Lightweight Components and Artificial Muscles

Space is always at a premium inside cars, planes, machines, and devices. Overall, weight is another consistent challenge. A research team at Saarland University and the Center for Mechatronics and Automation Technology (ZeMA) in Saarbrücken is developing novel components to be manufactured commercially.

The team is exploiting the properties of intelligent materials to provide drive components with artificial muscles, targeting areas where something must rotate or where switches are installed in tight spaces. They deliver large-torque, large-angle rotational motion that now needs much larger motors or hydraulic or pneumatic systems. The prototype contains strands of artificial ‘muscle’ made from ultrathin nickel-titanium wires that can contract or relax depending on the applied current. Wires exert a substantial tensile force over a very short distance. The artificial muscles made from nickel-titanium alloy have the highest energy density of all known drive mechanisms.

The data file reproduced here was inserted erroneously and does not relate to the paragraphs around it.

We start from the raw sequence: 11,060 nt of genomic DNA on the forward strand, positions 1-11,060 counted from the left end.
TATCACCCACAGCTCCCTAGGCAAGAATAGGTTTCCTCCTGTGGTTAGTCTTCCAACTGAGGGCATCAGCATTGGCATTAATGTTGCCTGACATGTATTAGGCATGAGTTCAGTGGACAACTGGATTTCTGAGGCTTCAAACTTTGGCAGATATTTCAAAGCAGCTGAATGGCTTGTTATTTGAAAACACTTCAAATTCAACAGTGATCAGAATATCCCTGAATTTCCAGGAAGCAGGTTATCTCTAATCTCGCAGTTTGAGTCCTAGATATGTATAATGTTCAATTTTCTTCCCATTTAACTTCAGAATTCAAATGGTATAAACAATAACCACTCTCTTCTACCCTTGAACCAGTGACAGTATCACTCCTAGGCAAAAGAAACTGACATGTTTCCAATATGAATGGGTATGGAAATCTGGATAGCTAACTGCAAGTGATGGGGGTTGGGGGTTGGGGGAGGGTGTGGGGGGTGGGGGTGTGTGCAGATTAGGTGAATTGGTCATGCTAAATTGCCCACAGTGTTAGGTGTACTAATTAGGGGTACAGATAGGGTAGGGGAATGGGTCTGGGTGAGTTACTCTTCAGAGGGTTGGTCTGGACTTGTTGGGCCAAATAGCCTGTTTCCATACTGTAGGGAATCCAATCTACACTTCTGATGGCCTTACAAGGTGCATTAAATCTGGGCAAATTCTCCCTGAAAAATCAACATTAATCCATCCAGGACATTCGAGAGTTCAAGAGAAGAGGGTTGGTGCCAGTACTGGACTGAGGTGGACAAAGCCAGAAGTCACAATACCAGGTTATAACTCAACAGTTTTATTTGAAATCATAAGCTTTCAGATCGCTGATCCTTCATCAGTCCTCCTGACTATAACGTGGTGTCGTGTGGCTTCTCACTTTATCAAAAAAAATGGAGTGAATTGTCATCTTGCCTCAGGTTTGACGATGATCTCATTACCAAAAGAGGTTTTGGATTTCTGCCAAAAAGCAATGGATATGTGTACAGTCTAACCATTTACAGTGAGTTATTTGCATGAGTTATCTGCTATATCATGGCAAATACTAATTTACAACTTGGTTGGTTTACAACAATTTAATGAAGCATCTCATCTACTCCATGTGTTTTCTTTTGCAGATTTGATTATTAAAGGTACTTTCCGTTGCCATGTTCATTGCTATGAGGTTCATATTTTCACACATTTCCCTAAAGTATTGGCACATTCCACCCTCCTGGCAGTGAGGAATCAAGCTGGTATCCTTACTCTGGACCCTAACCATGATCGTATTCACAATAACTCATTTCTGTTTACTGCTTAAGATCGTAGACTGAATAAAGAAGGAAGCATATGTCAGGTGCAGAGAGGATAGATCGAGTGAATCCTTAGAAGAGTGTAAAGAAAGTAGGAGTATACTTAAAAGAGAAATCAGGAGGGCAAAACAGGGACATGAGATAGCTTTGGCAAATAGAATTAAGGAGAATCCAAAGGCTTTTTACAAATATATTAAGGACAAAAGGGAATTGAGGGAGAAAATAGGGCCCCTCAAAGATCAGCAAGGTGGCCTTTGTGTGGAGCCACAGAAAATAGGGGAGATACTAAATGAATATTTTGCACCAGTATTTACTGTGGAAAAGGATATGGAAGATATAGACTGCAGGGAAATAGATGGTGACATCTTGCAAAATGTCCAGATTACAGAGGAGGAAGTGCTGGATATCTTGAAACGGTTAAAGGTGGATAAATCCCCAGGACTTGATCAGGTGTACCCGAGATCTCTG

The engineers control the movement of the artificial muscles so that they contract and relax like real muscle fibers. Since they don’t need additional sensors, the drive systems save space and energy. The artificial muscles themselves also serve as sensors.

The researchers build modular components using these precisely controllable artificial muscles, adapting to specific applications. The technology is scalable so that larger technical parts can also be manufactured. It produces neither noise nor exhaust fumes and doesn’t need additional equipment such as hoses, valves, pumps or compressors, or rare earths.

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